Wargaming Apologizes For Threatening YouTuber, Promises Change

Screenshot from DezGamez

The studio behind the massively successful game World of Tanks walked back their controversial actions against one of their former community YouTubers today.

"We acted too quickly and over the line when we threatened to have YouTube remove SirFoch's video through a copyright infringement complaint," the company said in a statement. "And we are apologising for that." Now, Wargaming says they will not take copyright action against "opinions based on our publicly released content."

Wargaming's about face follows several days of backlash against the gaming giant. Among the things the company apologised for today was its own prior statement on the matter, which had been supplied to Kotaku and other outlets on Friday.

This drama began on Friday following the release of a video by SirFoch, a "fanfluencer" who posted a critical video tearing down the Chrysler K Grand Finals premium tank and its $US80 ($107) price tag. In it, SirFoch refers to Wargaming as "greedy fucks," adding, "GG Wargaming and fuck you."

Citing his lack of decorum, a Wargaming rep booted SirFoch from the community contributor program and threatened to issue a copyright strike. On World of Tanks forums, the game's community spoke out against what they perceived to be censorship.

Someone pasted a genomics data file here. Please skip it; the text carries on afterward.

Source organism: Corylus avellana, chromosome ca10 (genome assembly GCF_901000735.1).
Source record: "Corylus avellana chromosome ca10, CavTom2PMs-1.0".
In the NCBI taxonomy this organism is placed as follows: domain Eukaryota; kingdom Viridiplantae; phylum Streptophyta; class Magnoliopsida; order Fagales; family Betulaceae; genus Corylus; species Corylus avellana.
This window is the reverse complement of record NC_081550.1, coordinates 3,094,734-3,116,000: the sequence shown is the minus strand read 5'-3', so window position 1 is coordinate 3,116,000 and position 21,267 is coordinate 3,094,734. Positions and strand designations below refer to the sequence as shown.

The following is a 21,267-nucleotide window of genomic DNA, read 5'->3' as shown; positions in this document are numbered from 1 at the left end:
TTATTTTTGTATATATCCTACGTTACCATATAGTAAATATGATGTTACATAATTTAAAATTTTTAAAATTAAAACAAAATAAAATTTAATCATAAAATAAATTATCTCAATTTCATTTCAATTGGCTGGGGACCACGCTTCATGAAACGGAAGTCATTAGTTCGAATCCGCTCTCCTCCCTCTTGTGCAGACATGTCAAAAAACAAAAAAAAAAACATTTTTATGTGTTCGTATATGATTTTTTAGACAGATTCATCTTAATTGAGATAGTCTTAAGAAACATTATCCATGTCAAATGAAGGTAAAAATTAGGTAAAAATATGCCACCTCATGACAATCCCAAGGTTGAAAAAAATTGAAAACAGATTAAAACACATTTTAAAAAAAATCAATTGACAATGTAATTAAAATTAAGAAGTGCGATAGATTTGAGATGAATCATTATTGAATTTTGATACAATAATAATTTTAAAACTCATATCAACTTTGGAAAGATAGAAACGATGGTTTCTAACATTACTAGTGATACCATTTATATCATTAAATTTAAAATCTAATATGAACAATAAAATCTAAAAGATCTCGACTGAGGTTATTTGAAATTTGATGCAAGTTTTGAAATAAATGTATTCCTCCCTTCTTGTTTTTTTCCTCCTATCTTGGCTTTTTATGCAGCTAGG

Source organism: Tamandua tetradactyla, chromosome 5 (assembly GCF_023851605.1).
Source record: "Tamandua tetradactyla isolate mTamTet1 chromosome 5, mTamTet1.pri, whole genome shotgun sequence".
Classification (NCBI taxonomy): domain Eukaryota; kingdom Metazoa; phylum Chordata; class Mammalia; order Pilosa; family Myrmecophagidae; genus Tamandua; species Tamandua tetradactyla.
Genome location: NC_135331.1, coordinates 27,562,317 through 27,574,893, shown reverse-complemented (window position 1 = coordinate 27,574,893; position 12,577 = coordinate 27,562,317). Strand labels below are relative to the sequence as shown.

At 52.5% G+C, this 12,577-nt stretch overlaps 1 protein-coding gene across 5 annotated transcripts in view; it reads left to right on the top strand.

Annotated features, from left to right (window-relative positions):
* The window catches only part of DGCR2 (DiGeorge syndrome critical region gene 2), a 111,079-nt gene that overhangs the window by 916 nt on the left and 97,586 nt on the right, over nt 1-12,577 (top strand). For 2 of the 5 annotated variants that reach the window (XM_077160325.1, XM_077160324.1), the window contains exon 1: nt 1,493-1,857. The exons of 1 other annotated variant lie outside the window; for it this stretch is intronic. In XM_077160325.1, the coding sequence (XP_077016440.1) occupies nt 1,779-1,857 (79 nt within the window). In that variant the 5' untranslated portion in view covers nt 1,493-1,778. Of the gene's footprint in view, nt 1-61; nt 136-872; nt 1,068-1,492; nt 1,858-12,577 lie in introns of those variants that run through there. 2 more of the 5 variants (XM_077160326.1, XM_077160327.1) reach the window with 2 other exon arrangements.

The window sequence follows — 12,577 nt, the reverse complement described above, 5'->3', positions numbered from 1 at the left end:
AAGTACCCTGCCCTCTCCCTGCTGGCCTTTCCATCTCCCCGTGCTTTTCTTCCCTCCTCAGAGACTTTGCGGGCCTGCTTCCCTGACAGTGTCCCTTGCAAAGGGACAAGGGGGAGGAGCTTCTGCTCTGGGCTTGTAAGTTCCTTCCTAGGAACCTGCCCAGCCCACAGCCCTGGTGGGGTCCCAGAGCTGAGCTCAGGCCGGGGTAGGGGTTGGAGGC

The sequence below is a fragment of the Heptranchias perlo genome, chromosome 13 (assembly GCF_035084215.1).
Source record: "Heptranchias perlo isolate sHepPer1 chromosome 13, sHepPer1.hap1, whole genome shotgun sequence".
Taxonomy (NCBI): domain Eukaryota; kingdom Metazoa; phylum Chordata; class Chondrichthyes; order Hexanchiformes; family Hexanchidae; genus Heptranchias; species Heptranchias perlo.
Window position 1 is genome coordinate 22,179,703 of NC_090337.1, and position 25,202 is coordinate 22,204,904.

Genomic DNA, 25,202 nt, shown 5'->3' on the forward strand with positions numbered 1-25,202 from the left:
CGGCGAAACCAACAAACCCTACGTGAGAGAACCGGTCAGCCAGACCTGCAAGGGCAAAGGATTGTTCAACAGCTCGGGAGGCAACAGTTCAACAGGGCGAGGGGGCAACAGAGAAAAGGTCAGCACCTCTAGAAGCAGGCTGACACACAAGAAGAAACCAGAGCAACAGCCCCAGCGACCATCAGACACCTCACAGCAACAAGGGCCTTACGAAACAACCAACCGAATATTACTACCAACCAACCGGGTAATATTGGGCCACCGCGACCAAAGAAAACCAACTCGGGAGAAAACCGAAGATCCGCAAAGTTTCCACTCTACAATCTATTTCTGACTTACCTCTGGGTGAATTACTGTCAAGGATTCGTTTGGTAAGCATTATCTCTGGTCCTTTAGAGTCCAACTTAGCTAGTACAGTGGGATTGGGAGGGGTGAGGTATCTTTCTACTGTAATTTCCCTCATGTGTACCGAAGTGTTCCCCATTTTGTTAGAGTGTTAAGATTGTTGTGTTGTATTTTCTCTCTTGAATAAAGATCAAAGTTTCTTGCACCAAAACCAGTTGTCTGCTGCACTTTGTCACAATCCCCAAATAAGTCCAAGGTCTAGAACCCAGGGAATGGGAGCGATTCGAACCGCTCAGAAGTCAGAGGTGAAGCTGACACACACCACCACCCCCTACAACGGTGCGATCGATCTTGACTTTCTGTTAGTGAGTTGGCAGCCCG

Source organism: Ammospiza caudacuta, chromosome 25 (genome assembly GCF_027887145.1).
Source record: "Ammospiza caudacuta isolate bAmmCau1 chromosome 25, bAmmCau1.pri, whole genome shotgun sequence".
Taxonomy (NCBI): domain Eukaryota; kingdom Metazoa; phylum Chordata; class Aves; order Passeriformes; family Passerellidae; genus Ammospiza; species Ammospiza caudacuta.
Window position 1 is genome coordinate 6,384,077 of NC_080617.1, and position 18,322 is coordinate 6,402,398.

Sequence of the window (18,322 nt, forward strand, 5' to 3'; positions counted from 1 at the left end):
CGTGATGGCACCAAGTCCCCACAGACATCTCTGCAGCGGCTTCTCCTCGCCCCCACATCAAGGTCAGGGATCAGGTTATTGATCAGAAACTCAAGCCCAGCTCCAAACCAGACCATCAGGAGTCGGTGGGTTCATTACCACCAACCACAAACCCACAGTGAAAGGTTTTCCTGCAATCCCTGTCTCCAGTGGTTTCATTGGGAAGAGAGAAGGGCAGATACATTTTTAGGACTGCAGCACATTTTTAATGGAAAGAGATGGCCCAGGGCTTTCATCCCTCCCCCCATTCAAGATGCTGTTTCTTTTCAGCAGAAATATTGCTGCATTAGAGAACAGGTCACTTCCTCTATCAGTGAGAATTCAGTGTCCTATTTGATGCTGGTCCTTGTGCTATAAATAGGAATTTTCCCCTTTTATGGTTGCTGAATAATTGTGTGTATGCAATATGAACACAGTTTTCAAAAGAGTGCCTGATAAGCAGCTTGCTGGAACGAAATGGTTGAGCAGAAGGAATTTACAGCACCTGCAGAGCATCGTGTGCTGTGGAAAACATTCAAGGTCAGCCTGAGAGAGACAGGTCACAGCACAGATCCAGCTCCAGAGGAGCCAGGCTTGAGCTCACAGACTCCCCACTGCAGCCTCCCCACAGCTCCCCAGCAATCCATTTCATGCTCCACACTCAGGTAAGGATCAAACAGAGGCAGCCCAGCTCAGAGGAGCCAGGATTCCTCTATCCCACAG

In today's statement, Wargaming admitted that they "could have handled the situation a lot better."

Wargaming's previous statement on Friday noted that "We are more than willing to give members of our community second chances, but there is a level of toxicity and/or offensive language that is unacceptable."

But, today, the company walked that back, too, possibly buckling to the argument that YouTube's copyright system shouldn't be used to police hurtful language or, more specifically, acknowledging that what they said SirFroch said wasn't relevant to the controversial tank video. Wargaming says, that it "inferred that SirFoch's videos contained hate speech and homophobia. While we would obviously not want such content to be associated with any of our games — this video clearly did not. We apologise for this statement, and we don't stand behind those claims. We love our players and our contributors — and we appreciate their honesty and commitment — we are committed to using this incident to grow and improve."